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Hulk #14
Marvel Comics

Comic Books

‘Hulk’ #14 ends Starship Hulk’s voyage in a gorgeous, but rushed, manner

This issue wraps up one of the more interesting takes on the Green Goliath.

I’m probably one of the handful of people who liked Donny Cates and Ryan Ottley’s take on Hulk. Granted, it was a nearly impossible task to follow up on the horrific masterpiece that was Immortal Hulk…so it made sense for Cates and Ottley to swing in a different direction with a science fiction route. The idea of Bruce Banner attempting to exert control over the Hulk had been done before, but never on such a wild scale. Not to mention the horrifying force that is Titan. You thought the Hulk was scary? Try a Hulk that’s more or less a living volcano.

However, all good things must come to an end, as the old saying goes. And Hulk #14 marks the end of Starship Hulk’s journey. However, that ending feels a little too rushed. There is a lot packed into these pages, both in terms of art and story. It’s the latter that feels like it doesn’t fully click together. Not only does Ottley, who wrote and penciled the issue, have to resolve the issue of Titan, but also get Banner back to Earth and set up the status quo for the next run. All of this feels like it should have taken two to three issues to resolve instead of one, which left me feeling a bit discombobulated.

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Even if Ottley’s script feels a bit rushed, his artwork is still a joy to behold. Whole panels feature characters getting blasted with energy and slammed through planets, as well as the literal fabric of time and space being torn apart. The issue also keeps in line with Ottley’s penchant for drawing disturbingly alluring imagery; the leader of the “Hulk Planet” Monolith has half her face burned off, and there’s a gruesome moment where Banner and Hulk’s flesh seems to meld together. The most disturbing is the demonic D’Spayre…suffice it to say, Ottley draws this guy in a way that will give you nightmares.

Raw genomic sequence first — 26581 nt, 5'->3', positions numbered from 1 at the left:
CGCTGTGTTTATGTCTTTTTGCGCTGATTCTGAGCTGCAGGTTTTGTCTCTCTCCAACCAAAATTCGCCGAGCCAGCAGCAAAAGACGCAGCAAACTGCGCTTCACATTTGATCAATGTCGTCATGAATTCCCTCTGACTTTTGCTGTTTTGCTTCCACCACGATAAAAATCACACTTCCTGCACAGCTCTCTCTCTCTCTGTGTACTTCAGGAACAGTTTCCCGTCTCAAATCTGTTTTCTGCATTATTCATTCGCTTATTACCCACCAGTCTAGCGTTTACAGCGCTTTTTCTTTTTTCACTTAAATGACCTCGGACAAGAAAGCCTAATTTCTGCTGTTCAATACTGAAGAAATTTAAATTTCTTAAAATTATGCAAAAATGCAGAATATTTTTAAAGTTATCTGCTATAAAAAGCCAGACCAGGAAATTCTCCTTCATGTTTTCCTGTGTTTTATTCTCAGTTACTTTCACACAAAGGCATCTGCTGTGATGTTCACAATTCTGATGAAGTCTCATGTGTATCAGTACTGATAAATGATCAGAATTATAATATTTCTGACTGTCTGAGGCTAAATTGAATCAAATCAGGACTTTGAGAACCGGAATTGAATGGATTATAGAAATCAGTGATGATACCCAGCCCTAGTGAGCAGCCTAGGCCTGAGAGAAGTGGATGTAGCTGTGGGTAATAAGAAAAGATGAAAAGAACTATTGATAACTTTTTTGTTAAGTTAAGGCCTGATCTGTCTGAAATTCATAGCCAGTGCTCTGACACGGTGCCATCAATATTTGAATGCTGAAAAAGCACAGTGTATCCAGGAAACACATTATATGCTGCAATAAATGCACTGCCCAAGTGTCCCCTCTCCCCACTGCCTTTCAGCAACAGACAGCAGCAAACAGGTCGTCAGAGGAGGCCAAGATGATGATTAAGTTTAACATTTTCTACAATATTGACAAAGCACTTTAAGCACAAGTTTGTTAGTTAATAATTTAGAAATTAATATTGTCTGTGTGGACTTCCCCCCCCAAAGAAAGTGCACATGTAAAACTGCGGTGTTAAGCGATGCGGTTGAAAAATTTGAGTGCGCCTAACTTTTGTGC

Hulk #14

The rest of the art team is more than up to the task of delivering on Ottley’s Hulk-sized imagination. Inker Cliff Rathburn gives each of the characters weight and heft with his linework – this has the effect of making Hulk and Titan feel like the behemoths you’d expect. As befitting a Hulk title, colorist Marte Gracia fills the issue with plenty of shades of green. From the Hulk’s emerald skin to the various inhabitants of Hulk Planet, there’s green as far as the eye can see. The lone exception is Titan – the beast is more of a colossal black void with burning volcanoes for hands and shoulders. Even his word balloons are an inky black thanks to VC’s Cory Petit.

Hulk #14 wraps up one of the more interesting takes on the Green Goliath, though it does so in a rather rapid matter. While I’m looking forward to Phillip Kennedy Johnson and Nic Klein’s take on the Hulk this June, there will always be a small part of me missing Hulk smashing his way through the stars. But if the final page is any indication, Ottley’s left a door open for creators if they want to walk through it.

Hulk #14
‘Hulk’ #14 ends Starship Hulk’s voyage in a gorgeous, but rushed, manner
Hulk #14
Hulk #14 wraps up one of the more interesting takes on the Green Goliath, though it does so in a rather rapid matter. While I'm looking forward to Phillip Kennedy Johnson and Nic Klein's take on the Hulk this June, there will always be a small part of me missing Hulk smashing his way through the stars. But if the final page is any indication, Ottley's left a door open for creators if they want to walk through it.
Reader Rating0 Votes
0
Ottley's art continues to be horrifically alluring.
Coloring, lettering, and inking give weight to the fight sequences.
It ends on the same wild note it began.
Three issues worth of story crammed into one.
This run felt far too short.
7
Good
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